The Story Of The Camellia
Nicholas Menzies, Huntington Library, Art Collections, and Botanical Gardens
Menzies tells the story of the camellia in China to demonstrate how traditional Chinese knowledge of plants gave way to scientific botany between 1850–1950. This was a century in which China saw the collapse of the imperial system of government, revolutions, civil wars, foreign occupation, and a questioning and upending of a millennial cultural legacy. A dramatic shift occurred from the 'traditional' study and representation of plants as objects steeped in a rich cultural heritage to the ‘scientific’ study of the plant as an organism within a hierarchy of plant relationships.
About the Presenter
is the Li Research Fellow in Chinese Botanical Science at the Huntington Library, Art Collections and Botanical Gardens in San Marino, California. He served previously as Director of the Asia Institute at the University of California Los Angeles, and as Program Officer with the Ford Foundation in Kenya and China. He earned an MA in Oriental Studies from Cambridge University (UK), and a PhD in Wildland Resource Science from the University of California, Berkeley.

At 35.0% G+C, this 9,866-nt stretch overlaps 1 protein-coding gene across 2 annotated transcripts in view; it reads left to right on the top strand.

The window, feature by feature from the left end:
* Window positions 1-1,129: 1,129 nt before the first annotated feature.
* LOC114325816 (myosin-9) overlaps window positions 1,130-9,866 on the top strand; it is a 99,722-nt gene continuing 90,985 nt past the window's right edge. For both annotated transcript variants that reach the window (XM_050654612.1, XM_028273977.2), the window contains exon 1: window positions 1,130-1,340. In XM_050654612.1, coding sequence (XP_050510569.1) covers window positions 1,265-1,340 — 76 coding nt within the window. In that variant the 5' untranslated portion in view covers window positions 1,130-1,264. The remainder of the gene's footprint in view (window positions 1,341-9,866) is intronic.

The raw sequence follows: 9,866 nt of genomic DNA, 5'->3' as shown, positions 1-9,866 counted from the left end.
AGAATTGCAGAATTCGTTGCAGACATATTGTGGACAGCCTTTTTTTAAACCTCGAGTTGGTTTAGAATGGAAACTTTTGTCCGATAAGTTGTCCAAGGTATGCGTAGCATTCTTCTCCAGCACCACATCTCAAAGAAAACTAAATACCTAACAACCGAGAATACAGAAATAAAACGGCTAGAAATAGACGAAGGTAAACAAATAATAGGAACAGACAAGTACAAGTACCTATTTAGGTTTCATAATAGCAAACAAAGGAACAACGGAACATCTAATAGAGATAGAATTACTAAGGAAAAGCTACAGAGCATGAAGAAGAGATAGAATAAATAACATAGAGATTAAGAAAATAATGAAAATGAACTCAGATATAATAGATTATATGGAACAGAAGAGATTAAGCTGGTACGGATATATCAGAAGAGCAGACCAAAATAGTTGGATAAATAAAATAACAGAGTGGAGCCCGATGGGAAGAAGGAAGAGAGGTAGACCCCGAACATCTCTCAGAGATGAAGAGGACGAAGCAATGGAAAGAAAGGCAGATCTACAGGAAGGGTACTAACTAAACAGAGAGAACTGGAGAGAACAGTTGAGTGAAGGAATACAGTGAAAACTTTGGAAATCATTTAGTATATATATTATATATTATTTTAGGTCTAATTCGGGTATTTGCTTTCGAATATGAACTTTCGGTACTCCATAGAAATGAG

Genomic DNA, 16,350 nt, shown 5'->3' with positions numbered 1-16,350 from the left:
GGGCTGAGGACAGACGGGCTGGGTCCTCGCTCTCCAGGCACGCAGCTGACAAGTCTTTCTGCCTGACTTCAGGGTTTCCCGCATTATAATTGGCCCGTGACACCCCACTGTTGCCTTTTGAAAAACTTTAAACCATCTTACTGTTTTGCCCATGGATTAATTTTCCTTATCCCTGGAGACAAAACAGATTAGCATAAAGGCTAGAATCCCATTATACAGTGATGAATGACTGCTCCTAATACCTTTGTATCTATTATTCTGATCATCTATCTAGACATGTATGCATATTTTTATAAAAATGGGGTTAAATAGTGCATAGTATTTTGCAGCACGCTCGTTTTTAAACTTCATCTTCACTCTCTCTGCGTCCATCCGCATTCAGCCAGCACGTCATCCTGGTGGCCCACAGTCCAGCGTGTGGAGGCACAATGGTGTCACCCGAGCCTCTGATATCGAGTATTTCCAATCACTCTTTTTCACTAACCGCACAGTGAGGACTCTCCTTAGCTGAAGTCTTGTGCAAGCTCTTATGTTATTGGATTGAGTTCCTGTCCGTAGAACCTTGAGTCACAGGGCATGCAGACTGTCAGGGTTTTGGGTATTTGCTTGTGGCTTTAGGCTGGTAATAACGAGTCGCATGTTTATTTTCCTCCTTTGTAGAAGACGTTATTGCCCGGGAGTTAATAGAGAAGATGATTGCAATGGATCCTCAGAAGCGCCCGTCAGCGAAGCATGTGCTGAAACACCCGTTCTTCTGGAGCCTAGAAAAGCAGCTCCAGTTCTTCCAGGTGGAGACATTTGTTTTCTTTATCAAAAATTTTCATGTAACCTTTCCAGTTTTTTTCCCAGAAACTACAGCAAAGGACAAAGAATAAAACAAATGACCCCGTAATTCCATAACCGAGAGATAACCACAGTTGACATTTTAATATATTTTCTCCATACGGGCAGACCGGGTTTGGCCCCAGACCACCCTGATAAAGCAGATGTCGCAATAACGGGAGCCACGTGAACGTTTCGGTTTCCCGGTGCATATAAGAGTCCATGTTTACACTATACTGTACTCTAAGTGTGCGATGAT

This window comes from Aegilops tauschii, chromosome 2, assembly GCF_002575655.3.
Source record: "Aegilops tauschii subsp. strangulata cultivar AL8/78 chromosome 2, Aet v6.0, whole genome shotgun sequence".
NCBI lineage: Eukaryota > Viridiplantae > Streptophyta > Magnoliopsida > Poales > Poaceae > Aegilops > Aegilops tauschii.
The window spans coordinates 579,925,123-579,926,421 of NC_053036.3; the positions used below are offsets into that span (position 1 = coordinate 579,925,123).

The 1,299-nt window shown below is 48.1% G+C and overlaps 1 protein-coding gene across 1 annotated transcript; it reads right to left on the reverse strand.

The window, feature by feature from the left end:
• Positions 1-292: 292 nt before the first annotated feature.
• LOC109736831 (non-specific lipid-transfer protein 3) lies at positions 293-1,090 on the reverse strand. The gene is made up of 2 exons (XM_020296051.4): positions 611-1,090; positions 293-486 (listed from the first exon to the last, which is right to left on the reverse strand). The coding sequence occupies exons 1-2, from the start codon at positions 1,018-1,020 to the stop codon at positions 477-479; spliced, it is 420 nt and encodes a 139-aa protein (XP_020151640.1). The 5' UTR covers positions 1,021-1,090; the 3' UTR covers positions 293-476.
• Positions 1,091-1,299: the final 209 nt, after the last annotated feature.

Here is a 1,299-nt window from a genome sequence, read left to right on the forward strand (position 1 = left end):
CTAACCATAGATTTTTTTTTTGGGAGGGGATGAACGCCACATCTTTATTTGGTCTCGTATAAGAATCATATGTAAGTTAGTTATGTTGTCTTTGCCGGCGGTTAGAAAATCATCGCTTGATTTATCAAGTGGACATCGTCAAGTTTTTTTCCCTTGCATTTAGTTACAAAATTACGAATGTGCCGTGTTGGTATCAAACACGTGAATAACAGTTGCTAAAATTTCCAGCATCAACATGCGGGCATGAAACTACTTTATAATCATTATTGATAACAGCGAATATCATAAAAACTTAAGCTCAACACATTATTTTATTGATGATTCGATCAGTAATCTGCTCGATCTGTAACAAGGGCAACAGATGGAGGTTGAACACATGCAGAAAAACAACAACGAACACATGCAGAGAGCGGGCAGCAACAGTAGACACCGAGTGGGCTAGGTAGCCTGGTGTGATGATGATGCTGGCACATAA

Please note: South Hall doors open at 9:30 am.
LECTURES IN THIS SERIES
The Harmonic Forest: Musical Structures Heard as Trees
First Satyagraha: Gandhi's Campaign Against Indigo Plantations in Early Twentieth Century India
The Story of the Camellia
Jute and Peasant Life in the Bengal Delta
Fruit Trees, Family Trees, and Landscape Change: The Durians of West Kalimantan, Indonesia
The Japanese Basket 1845–1958: Mirror of Modernity
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